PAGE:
National Commentary

Sterling & Other White Male Pigs

nfbentonpicThe veritable explosion that has rocked the professional sports world this week, triggered by the despicably racist comments caught and exposed on tape by Los Angeles Clippers owner Donald Sterling, should serve as a warning to anyone who harbors views like his.

True, but it goes much deeper. It is not only Sterling’s explicitly hateful racism that is at issue here, but his entire social posture. Here is an arrogant billionaire who self-servingly cloaks his personal views with philanthropic efforts while exuding an attitude of personal entitlement to be filthy rich, to sit shamelessly on top of a society where 85 percent of the people live one paycheck or less from the mean streets.

Look at this man in the face, and you get a clue at what’s wrong with America today. It is not just the racism, per se, although the fact it got “outed” to the public in a way that causes one to wonder how many other “respectable” white men, especially those with conservative political and economic prejudices, feel the same in private.

We’ve had a spate of similarly unsavory cases recently, namely the public statements (not exposed private remarks as in Sterling’s case) of Nevada rancher Cliven Bundy, who was given a national platform based on his standoff with the feds over his cattle grazing illegally on federal land, and the “reality show” Duck Dynasty’s Phil Robertson, who let his true feelings all hang out, so to speak, in an interview published in CQ magazine recently.

Bundy, who’d become the overnight darling of all sorts of Republicans for his anti-government views, suddenly took to a microphone with national TV news cameras whirring and decided to pontificate about how African-Americans were better off under slavery than on welfare.

Robertson, who raised eyebrows with his comments about homosexuality, expressing views that are still openly held by a significant minority of Americans, said far worse things about race. He stated, referring to the Jim Crow south he grew up in, “I never, with my eyes, saw the mistreatment of any black person. Not once. Where we lived was all farmers. The blacks worked for the farmers…They’re singing and happy. I never heard one of them, one black person, say, ‘I tell you what: These doggone white people’—not a word! … Pre-entitlement, pre-welfare, you say: Were they happy? They were godly; they were happy; no one was singing the blues.”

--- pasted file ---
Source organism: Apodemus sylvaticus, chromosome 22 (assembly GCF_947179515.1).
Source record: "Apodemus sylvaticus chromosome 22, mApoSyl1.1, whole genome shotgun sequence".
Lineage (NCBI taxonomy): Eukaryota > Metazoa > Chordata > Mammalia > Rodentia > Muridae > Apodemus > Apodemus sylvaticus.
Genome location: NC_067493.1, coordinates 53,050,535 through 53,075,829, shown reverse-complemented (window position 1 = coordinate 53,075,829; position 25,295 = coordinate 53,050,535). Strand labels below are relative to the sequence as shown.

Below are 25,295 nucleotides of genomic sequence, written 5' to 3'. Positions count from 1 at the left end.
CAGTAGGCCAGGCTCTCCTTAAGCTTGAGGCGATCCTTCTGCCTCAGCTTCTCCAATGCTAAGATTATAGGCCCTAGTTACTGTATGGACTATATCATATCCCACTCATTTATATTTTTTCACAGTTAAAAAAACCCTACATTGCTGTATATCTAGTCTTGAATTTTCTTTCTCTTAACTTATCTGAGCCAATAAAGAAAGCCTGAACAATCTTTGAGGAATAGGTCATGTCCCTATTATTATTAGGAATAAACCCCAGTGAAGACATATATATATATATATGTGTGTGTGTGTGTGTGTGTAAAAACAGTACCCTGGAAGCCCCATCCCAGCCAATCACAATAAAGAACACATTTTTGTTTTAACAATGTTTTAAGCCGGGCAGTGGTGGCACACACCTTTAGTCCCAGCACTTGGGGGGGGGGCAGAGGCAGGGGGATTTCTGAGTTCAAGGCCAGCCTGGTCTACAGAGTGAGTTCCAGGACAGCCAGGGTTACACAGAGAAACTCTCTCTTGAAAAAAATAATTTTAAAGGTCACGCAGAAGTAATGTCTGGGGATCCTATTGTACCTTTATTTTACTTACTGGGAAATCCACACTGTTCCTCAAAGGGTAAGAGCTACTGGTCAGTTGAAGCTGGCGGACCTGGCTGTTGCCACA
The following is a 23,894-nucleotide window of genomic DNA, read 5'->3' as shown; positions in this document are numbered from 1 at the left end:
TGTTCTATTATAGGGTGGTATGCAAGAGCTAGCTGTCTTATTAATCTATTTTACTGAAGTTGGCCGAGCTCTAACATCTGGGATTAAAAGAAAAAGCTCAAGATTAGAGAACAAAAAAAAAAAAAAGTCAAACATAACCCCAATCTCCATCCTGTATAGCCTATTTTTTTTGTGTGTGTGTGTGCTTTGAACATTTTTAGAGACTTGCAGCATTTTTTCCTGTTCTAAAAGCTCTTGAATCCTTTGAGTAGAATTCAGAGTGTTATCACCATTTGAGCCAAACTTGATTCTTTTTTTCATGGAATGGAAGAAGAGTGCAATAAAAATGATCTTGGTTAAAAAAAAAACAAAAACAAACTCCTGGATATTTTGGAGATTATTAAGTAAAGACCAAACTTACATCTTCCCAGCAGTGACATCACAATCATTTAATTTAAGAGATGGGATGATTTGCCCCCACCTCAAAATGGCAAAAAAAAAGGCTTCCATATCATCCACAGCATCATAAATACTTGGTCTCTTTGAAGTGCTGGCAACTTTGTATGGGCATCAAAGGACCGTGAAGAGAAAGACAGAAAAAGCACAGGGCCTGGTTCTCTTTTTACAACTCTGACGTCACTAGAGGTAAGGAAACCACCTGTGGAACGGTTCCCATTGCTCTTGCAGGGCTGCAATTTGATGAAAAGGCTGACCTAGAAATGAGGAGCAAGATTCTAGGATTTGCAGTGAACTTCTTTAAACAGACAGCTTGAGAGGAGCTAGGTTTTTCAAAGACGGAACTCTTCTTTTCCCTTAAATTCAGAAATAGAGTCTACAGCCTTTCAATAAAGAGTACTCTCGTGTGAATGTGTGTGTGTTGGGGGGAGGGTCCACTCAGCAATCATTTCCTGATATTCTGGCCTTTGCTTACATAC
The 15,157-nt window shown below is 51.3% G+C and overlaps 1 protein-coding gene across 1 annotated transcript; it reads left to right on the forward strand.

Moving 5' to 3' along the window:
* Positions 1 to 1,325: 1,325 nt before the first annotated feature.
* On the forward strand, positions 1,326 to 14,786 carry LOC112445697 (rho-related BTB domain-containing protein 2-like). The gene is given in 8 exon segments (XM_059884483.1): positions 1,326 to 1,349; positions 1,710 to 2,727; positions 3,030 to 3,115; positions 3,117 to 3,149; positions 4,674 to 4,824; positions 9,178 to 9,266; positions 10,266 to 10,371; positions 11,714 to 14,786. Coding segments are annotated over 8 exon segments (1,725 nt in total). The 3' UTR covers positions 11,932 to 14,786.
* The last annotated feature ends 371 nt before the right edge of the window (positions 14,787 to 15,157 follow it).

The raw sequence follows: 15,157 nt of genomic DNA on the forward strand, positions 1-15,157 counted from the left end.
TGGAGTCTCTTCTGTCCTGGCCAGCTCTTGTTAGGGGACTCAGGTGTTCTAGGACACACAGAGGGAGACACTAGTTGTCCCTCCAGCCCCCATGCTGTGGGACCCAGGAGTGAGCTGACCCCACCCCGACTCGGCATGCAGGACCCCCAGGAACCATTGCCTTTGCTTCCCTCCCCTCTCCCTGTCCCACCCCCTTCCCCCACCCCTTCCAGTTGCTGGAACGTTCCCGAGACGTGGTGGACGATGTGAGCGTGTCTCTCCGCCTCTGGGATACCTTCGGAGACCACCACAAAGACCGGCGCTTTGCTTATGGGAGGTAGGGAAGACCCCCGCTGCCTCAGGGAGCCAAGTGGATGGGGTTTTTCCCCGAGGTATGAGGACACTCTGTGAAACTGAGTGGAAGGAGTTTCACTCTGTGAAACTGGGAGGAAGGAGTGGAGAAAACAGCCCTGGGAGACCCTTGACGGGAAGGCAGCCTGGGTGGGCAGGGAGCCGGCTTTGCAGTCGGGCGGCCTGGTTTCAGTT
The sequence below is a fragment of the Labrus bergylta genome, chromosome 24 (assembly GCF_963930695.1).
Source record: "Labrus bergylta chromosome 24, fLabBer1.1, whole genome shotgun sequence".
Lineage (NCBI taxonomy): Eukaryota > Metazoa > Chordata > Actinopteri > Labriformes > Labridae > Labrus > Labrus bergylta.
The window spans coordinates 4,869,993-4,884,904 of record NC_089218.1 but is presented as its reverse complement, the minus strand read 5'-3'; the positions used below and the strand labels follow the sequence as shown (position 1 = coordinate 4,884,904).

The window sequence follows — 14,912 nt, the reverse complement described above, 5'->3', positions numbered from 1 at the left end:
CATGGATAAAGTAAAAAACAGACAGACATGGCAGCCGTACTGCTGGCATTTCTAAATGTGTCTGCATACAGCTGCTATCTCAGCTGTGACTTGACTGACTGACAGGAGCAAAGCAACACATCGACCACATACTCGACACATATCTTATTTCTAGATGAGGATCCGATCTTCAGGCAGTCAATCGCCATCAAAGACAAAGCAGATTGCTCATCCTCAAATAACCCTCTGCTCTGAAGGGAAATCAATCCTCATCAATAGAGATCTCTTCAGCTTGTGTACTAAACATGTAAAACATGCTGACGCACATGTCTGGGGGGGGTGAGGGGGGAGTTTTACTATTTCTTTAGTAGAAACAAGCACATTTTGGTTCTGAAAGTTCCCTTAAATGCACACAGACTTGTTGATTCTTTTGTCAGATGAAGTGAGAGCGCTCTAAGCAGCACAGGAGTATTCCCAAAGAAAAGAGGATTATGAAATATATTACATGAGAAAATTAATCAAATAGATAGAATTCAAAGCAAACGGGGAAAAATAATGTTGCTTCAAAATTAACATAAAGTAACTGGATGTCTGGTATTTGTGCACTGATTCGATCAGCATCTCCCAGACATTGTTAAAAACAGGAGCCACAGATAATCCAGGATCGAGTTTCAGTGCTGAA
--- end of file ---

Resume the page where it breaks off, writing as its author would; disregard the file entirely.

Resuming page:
These three high-profile cases – Sterling, Bundy and Robertson – all surfaced in recent months and belie an unsavory underbelly of our society, and not three isolated cases of individual bigots. In all three cases, the racism expressed came from the mouths of hateful white males.

One does not have to be a white supremacist neo-Nazi cultist to harbor such sentiments, but such views tend to come from people who oppose welfare and social entitlement programs for the poor, as in a modest increase in the minimum wage.

The cases of Sterling, Bundy and Robertson taken together are a common personality archetype that is grounded in hate and built upon a residual but still very potent notion of white male entitlement.

One could test a whole gamut of views they undoubtedly also share about women, women’s issues, and gays, and the same boiler-plate forms of prejudice and hate would emerge. You want to know what’s wrong with America today? It’s this.

The Sterling case is especially important because it sparked a virtual revolt within the ranks of the NBA and its fan base. The decision by NBA Commissioner Adam Silver to impose a lifetime ban on Sterling was driven by his knowledge that NBA players in the predominantly African-American league were preparing to boycott Tuesday’s playoff games if anything less than such a severe punishment had been prescribed.

Is America beginning to awaken to the systemic injustices, more generally, that Sterling and his ilk, including all those entitled “too big to fail” bankers on Wall Street, are imposing on our society?

If the same kind of anger and calls for revolt began to move off the basketball court into our society as a whole, then some real changes would occur.